BY CRAIG CAMPBELL

In nature there’s a brutal truth about something beautiful always getting its comeuppance. Whether it’s a doe-eyed mammal striding elegantly across the plain or a beatific panfish darting deep between the oceans, there is always the waiting mechanics of a set of teeth ready to devastate its backbone.

Football always comes full circle like that too. The beautiful game can’t defy the laws of the system forever, nor its progression. In a thrilling game in the 1982 World Cup, that philosophy would play out beautifully. That it would have a negative occurrence against an artistically perfect Brazil side would be the real shock. A team that contained such luminaries as Socrates and Zico. Part of a long history of Brazilians who could shift the ball like it was coasting on an invisible wind.

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By comparison, their opponents Italy were hardly the seminal Azzurri side. Written off by many before the tournament had even begun, they were fully expected to return home early into the cynical arms of a vengeful media. The newspaper knives were sharpened for a reason.  The early eighties had not been kind to Italian football; the Totonero scandal in which several players had been accused of taking bribes to throw football matches had embarrassed Italian football in 1980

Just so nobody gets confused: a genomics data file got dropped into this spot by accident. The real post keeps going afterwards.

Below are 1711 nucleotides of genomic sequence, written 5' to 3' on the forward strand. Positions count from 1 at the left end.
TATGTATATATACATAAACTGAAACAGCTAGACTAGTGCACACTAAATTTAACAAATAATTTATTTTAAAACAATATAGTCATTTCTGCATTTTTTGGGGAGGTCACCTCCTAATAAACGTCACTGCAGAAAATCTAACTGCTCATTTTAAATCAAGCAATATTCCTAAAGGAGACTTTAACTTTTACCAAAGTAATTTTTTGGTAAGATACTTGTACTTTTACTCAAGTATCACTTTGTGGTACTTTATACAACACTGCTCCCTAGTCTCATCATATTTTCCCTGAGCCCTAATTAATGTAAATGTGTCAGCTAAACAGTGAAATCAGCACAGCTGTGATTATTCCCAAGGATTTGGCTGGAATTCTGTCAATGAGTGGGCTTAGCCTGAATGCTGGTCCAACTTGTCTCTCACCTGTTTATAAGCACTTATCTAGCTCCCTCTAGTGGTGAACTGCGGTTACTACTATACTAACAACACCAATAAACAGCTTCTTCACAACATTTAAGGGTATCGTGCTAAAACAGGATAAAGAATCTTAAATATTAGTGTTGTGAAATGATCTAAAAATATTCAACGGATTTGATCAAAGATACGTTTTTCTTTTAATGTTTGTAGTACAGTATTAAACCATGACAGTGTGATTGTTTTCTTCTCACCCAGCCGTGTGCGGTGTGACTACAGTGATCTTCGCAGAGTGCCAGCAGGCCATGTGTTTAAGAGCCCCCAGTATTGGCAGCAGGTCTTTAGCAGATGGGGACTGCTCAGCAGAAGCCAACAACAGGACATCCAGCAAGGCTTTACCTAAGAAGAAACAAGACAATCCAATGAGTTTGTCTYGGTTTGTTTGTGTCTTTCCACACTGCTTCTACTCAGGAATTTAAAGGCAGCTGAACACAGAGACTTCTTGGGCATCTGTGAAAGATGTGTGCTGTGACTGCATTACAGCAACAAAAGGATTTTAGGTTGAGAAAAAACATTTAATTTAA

and thrown a shadow over several of their national team’s stars too. The one who seemed to take most flak was centre forward Paolo Rossi, whose major role in the controversy and subsequent three year ban left not only a bad taste in the mouth of the football authorities, but also created a major problem too: arriving at the 1982 World Cup he still hadn’t been replaced as a natural goal scorer,  but to bring him back early for the tournament would have created something of a moral dilemma back home.